• Rev. Elizabeth Strobel

Despairing Thomas

“Despairing Thomas”

A Sermon on John 20:19-29

by Rev. Elizabeth Meador Strobel

Preached at Trinity Presbyterian Church of Independence, Missouri

April 8, 2018 – Second Sunday of Easter (B)


19When it was evening on that day, the first day of the week, and the doors of the house where the disciples had met were locked for fear of the Jews, Jesus came and stood among them and said, “Peace be with you.” 20After he said this, he showed them his hands and his side. Then the disciples rejoiced when they saw the Lord. 21Jesus said to them again, “Peace be with you. As the Father has sent me, so I send you.” 22When he had said this, he breathed on them and said to them, “Receive the Holy Spirit. 23If you forgive the sins of any, they are forgiven them; if you retain the sins of any, they are retained.” 24But Thomas (who was called the Twin), one of the twelve, was not with them when Jesus came. 25So the other disciples told him, “We have seen the Lord.” But he said to them, “Unless I see the mark of the nails in his hands, and put my finger in the mark of the nails and my hand in his side, I will not believe.”

26A week later his disciples were again in the house, and Thomas was with them. Although the doors were shut, Jesus came and stood among them and said, “Peace be with you.” 27Then he said to Thomas, “Put your finger here and see my hands. Reach out your hand and put it in my side. Do not doubt but believe.” 28Thomas answered him, “My Lord and my God!” 29Jesus said to him, “Have you believed because you have seen me? Blessed are those who have not seen and yet have come to believe.”


Like many of you, last week on Easter I watched the live television concert of“Jesus Christ Superstar.” I thought it was great and would love to talk about it with you, but there’s one moment I’ve been chewing on all week. We were watching it with friends, and someone said “Here’s what I’ve never understood: If Jesus knew that he was going to be crucified, why does he say ‘My God, my God, why have you forsaken me?’ Shouldn’t he have known that’s how it was going to work?” After a little bit of silence I said, “I don’t know. All I do know is that when the going gets tough, even people with seemingly unshakable faith get down and have doubts.” And then I turned to this story of Thomas and his questions, and all I can think is that he’s not suffering from doubt so much as he is suffering from despair. And I think Jesus has some things to say about that in this passage.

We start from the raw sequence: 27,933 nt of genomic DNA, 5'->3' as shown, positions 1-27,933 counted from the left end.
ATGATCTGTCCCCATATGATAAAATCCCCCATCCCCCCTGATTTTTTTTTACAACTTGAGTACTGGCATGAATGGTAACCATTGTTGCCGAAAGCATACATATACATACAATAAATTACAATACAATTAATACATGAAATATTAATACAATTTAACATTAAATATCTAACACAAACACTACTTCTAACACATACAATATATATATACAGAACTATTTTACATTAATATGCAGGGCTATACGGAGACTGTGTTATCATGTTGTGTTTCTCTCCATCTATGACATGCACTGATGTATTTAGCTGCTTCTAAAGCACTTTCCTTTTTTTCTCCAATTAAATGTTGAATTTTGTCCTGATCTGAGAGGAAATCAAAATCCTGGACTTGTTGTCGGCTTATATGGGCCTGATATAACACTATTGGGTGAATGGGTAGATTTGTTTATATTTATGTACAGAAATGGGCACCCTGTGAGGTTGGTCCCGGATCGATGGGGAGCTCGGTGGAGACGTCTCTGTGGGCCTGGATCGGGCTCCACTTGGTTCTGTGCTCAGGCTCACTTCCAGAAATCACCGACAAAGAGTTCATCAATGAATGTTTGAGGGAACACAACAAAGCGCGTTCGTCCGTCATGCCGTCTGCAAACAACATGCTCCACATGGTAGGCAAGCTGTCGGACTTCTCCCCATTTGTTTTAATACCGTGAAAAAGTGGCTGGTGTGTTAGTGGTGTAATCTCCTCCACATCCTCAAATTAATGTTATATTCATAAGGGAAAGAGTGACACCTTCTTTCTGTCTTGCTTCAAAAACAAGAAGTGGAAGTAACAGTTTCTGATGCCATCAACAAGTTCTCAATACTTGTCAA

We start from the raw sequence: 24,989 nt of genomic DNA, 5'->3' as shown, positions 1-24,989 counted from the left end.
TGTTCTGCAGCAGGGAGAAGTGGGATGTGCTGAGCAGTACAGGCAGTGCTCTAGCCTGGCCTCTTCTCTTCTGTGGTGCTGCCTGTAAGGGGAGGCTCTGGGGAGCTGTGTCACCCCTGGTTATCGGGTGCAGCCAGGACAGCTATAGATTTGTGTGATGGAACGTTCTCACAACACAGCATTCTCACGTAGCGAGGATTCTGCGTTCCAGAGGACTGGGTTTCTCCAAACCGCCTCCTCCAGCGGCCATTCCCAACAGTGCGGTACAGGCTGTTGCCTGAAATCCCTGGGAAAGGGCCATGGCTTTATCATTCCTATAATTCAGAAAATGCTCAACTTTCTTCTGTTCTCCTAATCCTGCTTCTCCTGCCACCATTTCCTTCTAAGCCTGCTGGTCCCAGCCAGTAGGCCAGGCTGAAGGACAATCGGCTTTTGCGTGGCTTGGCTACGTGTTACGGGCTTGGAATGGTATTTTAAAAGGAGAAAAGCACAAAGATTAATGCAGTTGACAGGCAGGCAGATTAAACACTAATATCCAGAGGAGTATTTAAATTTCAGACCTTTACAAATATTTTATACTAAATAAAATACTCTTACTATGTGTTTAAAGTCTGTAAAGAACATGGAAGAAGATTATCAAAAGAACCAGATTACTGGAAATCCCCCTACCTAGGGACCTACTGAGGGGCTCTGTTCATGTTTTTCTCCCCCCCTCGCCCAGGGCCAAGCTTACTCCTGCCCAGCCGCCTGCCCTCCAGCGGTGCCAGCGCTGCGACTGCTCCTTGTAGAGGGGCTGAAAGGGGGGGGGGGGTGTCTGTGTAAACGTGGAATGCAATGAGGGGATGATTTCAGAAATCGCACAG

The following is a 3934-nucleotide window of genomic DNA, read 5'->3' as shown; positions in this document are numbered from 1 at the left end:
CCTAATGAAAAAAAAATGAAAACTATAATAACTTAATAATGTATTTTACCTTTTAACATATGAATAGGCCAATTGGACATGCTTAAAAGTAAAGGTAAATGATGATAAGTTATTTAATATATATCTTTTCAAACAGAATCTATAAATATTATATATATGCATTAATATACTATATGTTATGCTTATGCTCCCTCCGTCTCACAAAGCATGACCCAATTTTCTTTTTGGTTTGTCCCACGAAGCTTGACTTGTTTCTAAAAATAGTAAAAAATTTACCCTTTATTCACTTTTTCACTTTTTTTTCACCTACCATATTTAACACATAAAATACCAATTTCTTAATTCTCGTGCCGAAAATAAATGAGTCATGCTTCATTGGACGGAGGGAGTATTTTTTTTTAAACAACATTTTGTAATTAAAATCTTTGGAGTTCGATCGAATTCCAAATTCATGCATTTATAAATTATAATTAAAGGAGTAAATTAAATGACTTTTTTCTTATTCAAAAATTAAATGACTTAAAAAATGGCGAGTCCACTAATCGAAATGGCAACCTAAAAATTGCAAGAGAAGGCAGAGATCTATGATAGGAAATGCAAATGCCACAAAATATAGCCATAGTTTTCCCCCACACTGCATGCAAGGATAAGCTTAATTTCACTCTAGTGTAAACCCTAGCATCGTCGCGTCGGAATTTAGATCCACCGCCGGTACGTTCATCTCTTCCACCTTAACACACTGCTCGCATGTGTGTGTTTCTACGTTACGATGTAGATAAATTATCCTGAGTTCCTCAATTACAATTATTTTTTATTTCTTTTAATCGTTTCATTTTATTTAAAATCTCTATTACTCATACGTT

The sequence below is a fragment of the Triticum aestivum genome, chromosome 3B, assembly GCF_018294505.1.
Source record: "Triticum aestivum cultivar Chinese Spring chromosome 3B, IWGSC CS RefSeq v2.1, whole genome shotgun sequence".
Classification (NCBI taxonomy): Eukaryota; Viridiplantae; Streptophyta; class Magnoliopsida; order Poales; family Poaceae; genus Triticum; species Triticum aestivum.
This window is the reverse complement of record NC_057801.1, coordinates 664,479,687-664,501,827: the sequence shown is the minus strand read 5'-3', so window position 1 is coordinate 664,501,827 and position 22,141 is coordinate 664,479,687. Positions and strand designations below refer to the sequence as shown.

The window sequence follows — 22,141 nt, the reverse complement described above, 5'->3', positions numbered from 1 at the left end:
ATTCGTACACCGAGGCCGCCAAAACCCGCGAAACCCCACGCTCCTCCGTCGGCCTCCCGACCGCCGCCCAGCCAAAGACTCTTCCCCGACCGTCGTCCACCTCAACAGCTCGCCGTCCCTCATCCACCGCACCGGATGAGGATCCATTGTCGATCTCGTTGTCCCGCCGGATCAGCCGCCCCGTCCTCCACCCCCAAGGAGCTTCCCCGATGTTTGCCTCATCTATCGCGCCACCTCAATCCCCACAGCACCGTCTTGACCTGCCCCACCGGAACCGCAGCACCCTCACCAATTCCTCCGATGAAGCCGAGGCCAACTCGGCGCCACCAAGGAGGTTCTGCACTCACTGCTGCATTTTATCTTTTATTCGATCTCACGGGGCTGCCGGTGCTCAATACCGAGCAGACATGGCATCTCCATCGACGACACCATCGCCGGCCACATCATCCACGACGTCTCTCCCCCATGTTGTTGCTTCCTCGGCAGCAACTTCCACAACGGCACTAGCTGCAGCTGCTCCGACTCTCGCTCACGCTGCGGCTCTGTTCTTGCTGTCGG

I am of the opinion that human beings, at our baseline, wish to be happy. I realize that any of you who have ever worked in customer service are probably laughing at me, and yeah, people can be jerks. But hear me out. As a pastor, one of the holy things I get to do is sit with people on the worst days of their lives. I’m always at the funeral. I am usually at the bedside. I am often one of the first to hear about the diagnosis or the breakup or the pink slip or the miscarriage. When I was a hospital chaplain, I would daily walk into a room already knowing that people were about to get devastating news, and I watched their faces change from hope to shock to despair. It is part of my call to journey with people through their darkest valleys and I promise you, almost universally, within the first couple of hours and certainly the first couple of days, human beings revert back to happy. It amazes me, but it almost never fails. That happiness may be temporary, and it may be tempered by grief for quite some time, but usually within an hour of whatever bad news sinking in, someone brings up a good memory. Someone looks for a silver lining. Someone cracks a joke. And the laughter may come through tears or gritted teeth, but human beings have this stubborn inclination toward happiness. It’s just how we work.

And because of that very human tendency, it changes how we do church. It is very in vogue these days to host not a funeral but a “celebration of life.” And while I always stubbornly keep calling it a funeral, I also always make sure to specifically use the word “celebration” early on in my funeral services, because I’ve noticed that when I do that, those gathered who don’t know me well visibly relax, as if they were waiting to see if I’m the kind of pastor who might inflict either gloom or fiery judgment on them. Generally, I’m neither. I’ve also noticed this insistence on happiness in our own church. Have you ever noticed that we cut Lent and Advent a little short, and start celebrating what’s really Easter and Christmas early? Sure, we leave up the purple paraments and we keep lighting the Advent candles but, really, we’re doing pageants and cantatas before the season really ends. We often end up celebrating purple-colored-Christmas or Easter.